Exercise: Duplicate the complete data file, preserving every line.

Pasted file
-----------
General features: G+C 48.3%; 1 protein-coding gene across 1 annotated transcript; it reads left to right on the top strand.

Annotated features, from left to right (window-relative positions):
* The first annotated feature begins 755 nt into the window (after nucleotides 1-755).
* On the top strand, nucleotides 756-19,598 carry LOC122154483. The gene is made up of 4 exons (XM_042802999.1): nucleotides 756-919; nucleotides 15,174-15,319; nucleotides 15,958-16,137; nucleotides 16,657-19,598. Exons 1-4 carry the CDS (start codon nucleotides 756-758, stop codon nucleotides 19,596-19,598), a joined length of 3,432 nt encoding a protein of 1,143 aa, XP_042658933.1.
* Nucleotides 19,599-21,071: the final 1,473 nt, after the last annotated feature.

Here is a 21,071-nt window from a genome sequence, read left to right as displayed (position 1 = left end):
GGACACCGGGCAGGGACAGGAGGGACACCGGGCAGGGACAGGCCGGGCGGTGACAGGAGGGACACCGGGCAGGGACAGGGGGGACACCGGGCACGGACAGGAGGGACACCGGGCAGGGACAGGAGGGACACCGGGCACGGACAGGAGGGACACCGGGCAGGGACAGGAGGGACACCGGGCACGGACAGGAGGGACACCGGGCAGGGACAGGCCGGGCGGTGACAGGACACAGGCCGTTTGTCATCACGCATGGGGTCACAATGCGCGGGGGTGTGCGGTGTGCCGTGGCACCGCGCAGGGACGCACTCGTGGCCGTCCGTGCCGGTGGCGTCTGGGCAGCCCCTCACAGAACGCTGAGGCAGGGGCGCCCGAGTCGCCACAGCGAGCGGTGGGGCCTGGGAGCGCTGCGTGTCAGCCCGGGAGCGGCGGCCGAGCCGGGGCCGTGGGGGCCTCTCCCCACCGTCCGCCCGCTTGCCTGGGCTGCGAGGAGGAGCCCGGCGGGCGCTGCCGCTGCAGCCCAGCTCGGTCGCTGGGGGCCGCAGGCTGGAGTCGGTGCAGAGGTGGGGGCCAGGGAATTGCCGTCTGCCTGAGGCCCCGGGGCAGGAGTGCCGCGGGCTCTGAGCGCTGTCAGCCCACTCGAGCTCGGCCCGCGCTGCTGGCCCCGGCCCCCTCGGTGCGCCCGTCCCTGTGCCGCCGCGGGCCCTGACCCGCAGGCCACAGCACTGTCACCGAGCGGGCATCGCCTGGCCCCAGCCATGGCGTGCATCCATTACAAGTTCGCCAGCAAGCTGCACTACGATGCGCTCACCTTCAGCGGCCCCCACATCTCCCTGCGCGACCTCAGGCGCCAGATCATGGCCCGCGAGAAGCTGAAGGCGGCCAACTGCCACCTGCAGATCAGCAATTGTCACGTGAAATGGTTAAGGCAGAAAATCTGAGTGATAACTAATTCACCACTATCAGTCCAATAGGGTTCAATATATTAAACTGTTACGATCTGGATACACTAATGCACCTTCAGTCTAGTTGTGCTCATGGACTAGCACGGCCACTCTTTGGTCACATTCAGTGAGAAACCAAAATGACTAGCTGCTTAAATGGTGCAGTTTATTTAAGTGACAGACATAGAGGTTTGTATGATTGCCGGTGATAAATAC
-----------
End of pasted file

General features: G+C 48.3%; 1 protein-coding gene across 1 annotated transcript; it reads left to right on the top strand.

Annotated features, from left to right (window-relative positions):
* The first annotated feature begins 755 nt into the window (after nucleotides 1-755).
* On the top strand, nucleotides 756-19,598 carry LOC122154483. The gene is made up of 4 exons (XM_042802999.1): nucleotides 756-919; nucleotides 15,174-15,319; nucleotides 15,958-16,137; nucleotides 16,657-19,598. Exons 1-4 carry the CDS (start codon nucleotides 756-758, stop codon nucleotides 19,596-19,598), a joined length of 3,432 nt encoding a protein of 1,143 aa, XP_042658933.1.
* Nucleotides 19,599-21,071: the final 1,473 nt, after the last annotated feature.

Here is a 21,071-nt window from a genome sequence, read left to right as displayed (position 1 = left end):
GGACACCGGGCAGGGACAGGAGGGACACCGGGCAGGGACAGGCCGGGCGGTGACAGGAGGGACACCGGGCAGGGACAGGGGGGACACCGGGCACGGACAGGAGGGACACCGGGCAGGGACAGGAGGGACACCGGGCACGGACAGGAGGGACACCGGGCAGGGACAGGAGGGACACCGGGCACGGACAGGAGGGACACCGGGCAGGGACAGGCCGGGCGGTGACAGGACACAGGCCGTTTGTCATCACGCATGGGGTCACAATGCGCGGGGGTGTGCGGTGTGCCGTGGCACCGCGCAGGGACGCACTCGTGGCCGTCCGTGCCGGTGGCGTCTGGGCAGCCCCTCACAGAACGCTGAGGCAGGGGCGCCCGAGTCGCCACAGCGAGCGGTGGGGCCTGGGAGCGCTGCGTGTCAGCCCGGGAGCGGCGGCCGAGCCGGGGCCGTGGGGGCCTCTCCCCACCGTCCGCCCGCTTGCCTGGGCTGCGAGGAGGAGCCCGGCGGGCGCTGCCGCTGCAGCCCAGCTCGGTCGCTGGGGGCCGCAGGCTGGAGTCGGTGCAGAGGTGGGGGCCAGGGAATTGCCGTCTGCCTGAGGCCCCGGGGCAGGAGTGCCGCGGGCTCTGAGCGCTGTCAGCCCACTCGAGCTCGGCCCGCGCTGCTGGCCCCGGCCCCCTCGGTGCGCCCGTCCCTGTGCCGCCGCGGGCCCTGACCCGCAGGCCACAGCACTGTCACCGAGCGGGCATCGCCTGGCCCCAGCCATGGCGTGCATCCATTACAAGTTCGCCAGCAAGCTGCACTACGATGCGCTCACCTTCAGCGGCCCCCACATCTCCCTGCGCGACCTCAGGCGCCAGATCATGGCCCGCGAGAAGCTGAAGGCGGCCAACTGCCACCTGCAGATCAGCAATTGTCACGTGAAATGGTTAAGGCAGAAAATCTGAGTGATAACTAATTCACCACTATCAGTCCAATAGGGTTCAATATATTAAACTGTTACGATCTGGATACACTAATGCACCTTCAGTCTAGTTGTGCTCATGGACTAGCACGGCCACTCTTTGGTCACATTCAGTGAGAAACCAAAATGACTAGCTGCTTAAATGGTGCAGTTTATTTAAGTGACAGACATAGAGGTTTGTATGATTGCCGGTGATAAATAC